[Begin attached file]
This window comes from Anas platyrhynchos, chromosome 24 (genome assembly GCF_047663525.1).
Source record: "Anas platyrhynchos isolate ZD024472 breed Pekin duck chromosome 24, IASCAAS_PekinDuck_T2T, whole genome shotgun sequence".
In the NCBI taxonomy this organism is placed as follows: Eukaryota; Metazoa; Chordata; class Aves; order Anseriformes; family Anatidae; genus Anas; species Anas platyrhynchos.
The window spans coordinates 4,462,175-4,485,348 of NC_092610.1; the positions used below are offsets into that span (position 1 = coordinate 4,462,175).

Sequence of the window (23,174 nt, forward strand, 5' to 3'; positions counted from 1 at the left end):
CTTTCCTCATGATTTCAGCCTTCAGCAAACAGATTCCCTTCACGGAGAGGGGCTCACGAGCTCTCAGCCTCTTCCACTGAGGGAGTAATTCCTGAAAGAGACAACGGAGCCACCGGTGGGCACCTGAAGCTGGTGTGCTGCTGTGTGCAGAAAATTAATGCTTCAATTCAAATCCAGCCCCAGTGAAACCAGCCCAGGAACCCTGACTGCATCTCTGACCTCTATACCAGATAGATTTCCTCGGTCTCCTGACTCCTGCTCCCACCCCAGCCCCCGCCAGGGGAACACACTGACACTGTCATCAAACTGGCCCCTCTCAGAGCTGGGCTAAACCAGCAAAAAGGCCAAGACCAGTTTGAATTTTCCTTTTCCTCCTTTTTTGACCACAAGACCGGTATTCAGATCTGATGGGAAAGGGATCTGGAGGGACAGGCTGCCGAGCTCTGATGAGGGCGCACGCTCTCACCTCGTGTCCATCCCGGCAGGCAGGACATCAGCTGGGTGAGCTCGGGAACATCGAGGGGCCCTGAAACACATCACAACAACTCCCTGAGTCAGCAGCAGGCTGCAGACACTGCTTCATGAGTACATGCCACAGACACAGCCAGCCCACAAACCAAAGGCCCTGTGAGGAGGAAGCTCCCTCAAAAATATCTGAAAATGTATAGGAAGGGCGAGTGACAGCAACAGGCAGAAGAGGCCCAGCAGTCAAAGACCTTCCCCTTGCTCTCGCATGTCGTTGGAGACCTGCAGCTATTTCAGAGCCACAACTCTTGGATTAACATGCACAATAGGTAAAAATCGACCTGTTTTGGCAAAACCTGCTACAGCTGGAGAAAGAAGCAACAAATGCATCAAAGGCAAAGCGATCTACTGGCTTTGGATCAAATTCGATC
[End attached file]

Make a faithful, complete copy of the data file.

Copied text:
This window comes from Anas platyrhynchos, chromosome 24 (genome assembly GCF_047663525.1).
Source record: "Anas platyrhynchos isolate ZD024472 breed Pekin duck chromosome 24, IASCAAS_PekinDuck_T2T, whole genome shotgun sequence".
In the NCBI taxonomy this organism is placed as follows: Eukaryota; Metazoa; Chordata; class Aves; order Anseriformes; family Anatidae; genus Anas; species Anas platyrhynchos.
The window spans coordinates 4,462,175-4,485,348 of NC_092610.1; the positions used below are offsets into that span (position 1 = coordinate 4,462,175).

Sequence of the window (23,174 nt, forward strand, 5' to 3'; positions counted from 1 at the left end):
CTTTCCTCATGATTTCAGCCTTCAGCAAACAGATTCCCTTCACGGAGAGGGGCTCACGAGCTCTCAGCCTCTTCCACTGAGGGAGTAATTCCTGAAAGAGACAACGGAGCCACCGGTGGGCACCTGAAGCTGGTGTGCTGCTGTGTGCAGAAAATTAATGCTTCAATTCAAATCCAGCCCCAGTGAAACCAGCCCAGGAACCCTGACTGCATCTCTGACCTCTATACCAGATAGATTTCCTCGGTCTCCTGACTCCTGCTCCCACCCCAGCCCCCGCCAGGGGAACACACTGACACTGTCATCAAACTGGCCCCTCTCAGAGCTGGGCTAAACCAGCAAAAAGGCCAAGACCAGTTTGAATTTTCCTTTTCCTCCTTTTTTGACCACAAGACCGGTATTCAGATCTGATGGGAAAGGGATCTGGAGGGACAGGCTGCCGAGCTCTGATGAGGGCGCACGCTCTCACCTCGTGTCCATCCCGGCAGGCAGGACATCAGCTGGGTGAGCTCGGGAACATCGAGGGGCCCTGAAACACATCACAACAACTCCCTGAGTCAGCAGCAGGCTGCAGACACTGCTTCATGAGTACATGCCACAGACACAGCCAGCCCACAAACCAAAGGCCCTGTGAGGAGGAAGCTCCCTCAAAAATATCTGAAAATGTATAGGAAGGGCGAGTGACAGCAACAGGCAGAAGAGGCCCAGCAGTCAAAGACCTTCCCCTTGCTCTCGCATGTCGTTGGAGACCTGCAGCTATTTCAGAGCCACAACTCTTGGATTAACATGCACAATAGGTAAAAATCGACCTGTTTTGGCAAAACCTGCTACAGCTGGAGAAAGAAGCAACAAATGCATCAAAGGCAAAGCGATCTACTGGCTTTGGATCAAATTCGATC